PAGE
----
I thoroughly enjoyed his visit.

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1998 Travels June 25


A fine, warm day.

We drove into Mossman for some supplies. On the way, there was much burning of sugar cane, prior to harvesting. I presume this is done to clear out undergrowth and vermin?

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Burning sugar cane, prior to harvest, near Mossman. The foreground area has already been harvested and ploughed over, in preparation for the next planting

John spent the bulk of the day organizing tax paperwork and financial records. It is quite complex this year, because of our ceasing work, termination payments and the like.

I went for a walk on the beach, and did some embroidery.

I went and saw manager T and paid for an extra couple of nights – $12 with no weekly rate. He is happy for us to leave the van stored here, while we are up Cape York. He has promised to keep a very close eye on it and said that it will not cost a great deal. We are quite happy with this arrangement. The van will not be connected to power, of course.

Tea was flake done in a wine/garlic marinade, with salad.

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1998 Travels June 23


Another fine day.

For a couple of weeks, I have had an intermittent toothache of an upper tooth, to one side. It is getting worse. Yesterday, I phoned the dentist in Mossman and he fitted me in this morning. I felt I was lucky that he did so, on such short notice.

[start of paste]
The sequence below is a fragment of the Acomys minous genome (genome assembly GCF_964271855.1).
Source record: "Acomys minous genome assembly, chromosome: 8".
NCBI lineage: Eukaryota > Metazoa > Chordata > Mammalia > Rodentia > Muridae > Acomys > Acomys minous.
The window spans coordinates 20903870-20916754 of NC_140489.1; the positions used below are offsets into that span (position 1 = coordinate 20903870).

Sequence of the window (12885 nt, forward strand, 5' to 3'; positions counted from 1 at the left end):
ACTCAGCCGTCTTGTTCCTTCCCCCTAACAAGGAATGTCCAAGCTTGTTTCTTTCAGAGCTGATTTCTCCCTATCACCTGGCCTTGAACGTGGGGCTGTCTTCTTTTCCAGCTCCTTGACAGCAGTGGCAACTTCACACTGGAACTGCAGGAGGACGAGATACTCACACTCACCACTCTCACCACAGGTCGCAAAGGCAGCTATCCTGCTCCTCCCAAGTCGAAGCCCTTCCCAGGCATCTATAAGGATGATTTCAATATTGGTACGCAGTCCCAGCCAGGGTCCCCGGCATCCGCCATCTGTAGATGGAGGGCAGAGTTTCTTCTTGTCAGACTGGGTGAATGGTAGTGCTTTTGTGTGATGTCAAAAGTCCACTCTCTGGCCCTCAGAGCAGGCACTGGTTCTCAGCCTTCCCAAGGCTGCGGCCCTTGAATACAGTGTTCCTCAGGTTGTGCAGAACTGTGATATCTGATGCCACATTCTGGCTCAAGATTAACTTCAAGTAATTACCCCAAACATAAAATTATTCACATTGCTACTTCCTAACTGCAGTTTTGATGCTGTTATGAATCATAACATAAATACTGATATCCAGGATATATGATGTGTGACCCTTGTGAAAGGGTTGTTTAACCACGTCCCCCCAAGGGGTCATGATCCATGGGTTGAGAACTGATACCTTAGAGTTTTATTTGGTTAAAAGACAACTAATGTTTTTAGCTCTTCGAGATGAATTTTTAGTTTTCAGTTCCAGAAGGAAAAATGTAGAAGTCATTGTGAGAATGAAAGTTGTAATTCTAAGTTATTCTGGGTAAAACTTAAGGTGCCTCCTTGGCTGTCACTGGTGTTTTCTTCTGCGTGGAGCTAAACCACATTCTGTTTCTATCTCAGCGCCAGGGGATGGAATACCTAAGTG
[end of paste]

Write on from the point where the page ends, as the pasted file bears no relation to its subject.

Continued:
So, it was a drive into Mossman, this morning. John got diesel – 72cpl. Picked up mail from the PO.

The verdict is that there is nerve deterioration in the tooth, and when we get back from the Cape, I will need to have a root canal filling done, in Cairns. In the meantime, as there is some infection, I have to take amoxicillin for a week. I am not altogether happy about heading up the Cape with the issue unresolved, but there is nothing I can do, short of delaying our Cape trip even further – and that is not on!

Had the script filled in Mossman, bought some groceries, then back to the van.

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Sugar cane flowering, near Mossman

After lunch, John did some fishing off the beach, with no luck.

I made a lamb shank and vegie soup – one of John’s favourites.

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1998 Travels June 18


Again, an uneventful pack up and departure. We are getting to be so good!

I am pleased to be leaving Cairns. As previously said, it has not provided the interest that we expected. We have done little walking and no cycling. The road past the caravan park is a very busy one, and I have not felt like braving the traffic even to run errands; there really has been nowhere to ride.

It was not a long stage to Wonga Beach, but it was an extremely scenic one, as the highway hugged the coast and wound around the bays and headlands for most of the way. We had already been as far as Wangetti, but the rest did not disappoint. The lush tropical greenery comes right down to the sea, in places.